Due to the rapid increase in the pace of organisational change, the role of the manager for maximising the development opportunities of others has seen them become a central figure in delivering a strategically-integrated model of Human Resource Development (Garavan 1997). There are numerous means for Managers to facilitate the learning of others, and there is also a great body of work that points to barriers that Manager’s face in such endeavours. For the sake of expediency I will draw attention to a few key issues to emphasise our argument for the promotion of both formal and informal learning.
Delegating responsibilities to subordinates is often seen as an appropriate means of providing colleagues with learning opportunities that will stretch their capabilities. This is of course accurate; however there is often a fine line between delegation and abdication. So how do organisations ensure that their Managers are actually delegating work that will enable others to learn, involving subordinates in the decision making process as a means of developing them (Eraut et al 1999); and not simply fobbing work onto colleagues with little hope of successful completion or focus on their developmental gaps? There are numerous models that can assist Manager’s in recognising appropriate development gaps and the delegation of tasks to provide opportunity to plug these shortcomings; however the Manager’s themselves must be afforded the opportunity to learn how to utilise these models first. Unless they are given the space to learn and develop such intrinsic skills and knowledge, there can be little hope of their application of successful informal learning. Story notes that “managers who have themselves received little education and training are less likely to recognise or approve the need for investment in the training of their subordinate” (1992: 213). This point highlights the symbiotic relationship between formal and informal learning; for Managers to be able to successfully lead with informal learning opportunities for their subordinates, they themselves must have formal development in the tools, techniques and skills that facilitate informal learning; the behavioural change required to develop others begins once the initial formal development of these skills has taken place. Put simply, you cannot have one without the other.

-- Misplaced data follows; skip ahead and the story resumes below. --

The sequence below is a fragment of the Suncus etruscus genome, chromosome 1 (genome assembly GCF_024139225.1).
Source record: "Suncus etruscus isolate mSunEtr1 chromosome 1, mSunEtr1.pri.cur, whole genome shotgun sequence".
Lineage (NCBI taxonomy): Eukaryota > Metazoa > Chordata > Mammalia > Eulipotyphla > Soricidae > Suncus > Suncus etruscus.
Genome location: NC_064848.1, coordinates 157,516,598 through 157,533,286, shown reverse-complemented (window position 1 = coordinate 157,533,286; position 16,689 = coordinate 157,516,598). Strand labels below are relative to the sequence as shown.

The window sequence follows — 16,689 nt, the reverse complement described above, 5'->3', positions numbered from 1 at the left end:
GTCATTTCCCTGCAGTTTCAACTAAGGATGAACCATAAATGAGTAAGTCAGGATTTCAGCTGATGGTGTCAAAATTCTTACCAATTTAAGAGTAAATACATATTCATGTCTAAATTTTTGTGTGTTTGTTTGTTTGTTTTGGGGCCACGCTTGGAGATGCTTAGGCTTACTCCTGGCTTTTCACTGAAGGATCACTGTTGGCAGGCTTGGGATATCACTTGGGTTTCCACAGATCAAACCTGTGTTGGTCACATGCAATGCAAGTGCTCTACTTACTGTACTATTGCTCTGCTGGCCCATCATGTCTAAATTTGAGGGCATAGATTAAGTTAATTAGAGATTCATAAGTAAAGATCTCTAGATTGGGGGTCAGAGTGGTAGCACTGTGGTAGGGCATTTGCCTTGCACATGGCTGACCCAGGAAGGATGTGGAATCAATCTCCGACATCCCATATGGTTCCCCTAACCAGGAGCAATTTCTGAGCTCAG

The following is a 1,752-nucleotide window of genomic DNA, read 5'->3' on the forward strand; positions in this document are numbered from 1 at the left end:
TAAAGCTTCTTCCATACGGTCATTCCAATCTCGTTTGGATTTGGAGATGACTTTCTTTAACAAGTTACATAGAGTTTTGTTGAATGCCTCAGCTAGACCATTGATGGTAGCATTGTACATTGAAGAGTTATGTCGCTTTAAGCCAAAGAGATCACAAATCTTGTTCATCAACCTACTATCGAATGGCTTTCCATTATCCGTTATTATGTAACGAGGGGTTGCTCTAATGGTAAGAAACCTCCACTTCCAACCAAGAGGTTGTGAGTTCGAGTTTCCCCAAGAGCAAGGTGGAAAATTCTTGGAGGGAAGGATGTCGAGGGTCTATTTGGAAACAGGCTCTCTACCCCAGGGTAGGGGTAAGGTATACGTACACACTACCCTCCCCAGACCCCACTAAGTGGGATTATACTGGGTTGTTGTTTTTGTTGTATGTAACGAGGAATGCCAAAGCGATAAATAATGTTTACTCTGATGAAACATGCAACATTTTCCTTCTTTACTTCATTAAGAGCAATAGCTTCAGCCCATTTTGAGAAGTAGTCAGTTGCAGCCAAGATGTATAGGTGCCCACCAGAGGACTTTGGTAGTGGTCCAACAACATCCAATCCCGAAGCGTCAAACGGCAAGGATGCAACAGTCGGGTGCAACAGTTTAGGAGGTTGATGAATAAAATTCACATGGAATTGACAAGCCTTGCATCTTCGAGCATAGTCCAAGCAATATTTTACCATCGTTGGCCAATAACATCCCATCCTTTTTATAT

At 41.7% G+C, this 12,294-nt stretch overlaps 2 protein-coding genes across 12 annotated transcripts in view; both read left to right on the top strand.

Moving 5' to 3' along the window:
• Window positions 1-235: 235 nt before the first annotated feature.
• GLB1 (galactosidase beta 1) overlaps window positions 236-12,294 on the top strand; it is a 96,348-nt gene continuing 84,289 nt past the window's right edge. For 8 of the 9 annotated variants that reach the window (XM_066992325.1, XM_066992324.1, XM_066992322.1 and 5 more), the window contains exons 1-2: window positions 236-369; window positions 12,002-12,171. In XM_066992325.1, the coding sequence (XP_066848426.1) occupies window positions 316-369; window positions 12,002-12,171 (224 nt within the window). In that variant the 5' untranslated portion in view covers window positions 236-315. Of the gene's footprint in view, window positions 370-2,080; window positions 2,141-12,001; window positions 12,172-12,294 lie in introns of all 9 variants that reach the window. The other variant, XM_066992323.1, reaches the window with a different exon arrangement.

Eraut, M., Alderton, J., Cole, G. and Senker, P. (1999) ‘The Impact of the Manager on Learning in the Workplace’, in F. Coffield (ed.) Speaking Truth to Power: Research and Policy on Lifelong Learning, pp. 19-29. Bristol: Policy Press.
Garavan, T. N. (1997) ‘Training, Development, Education and Learning: Different or the Same?’, Journal of European Industrial Training 21(2): 39-50
Story, J. (1992) Management of Human Resources. Oxford: Blackwell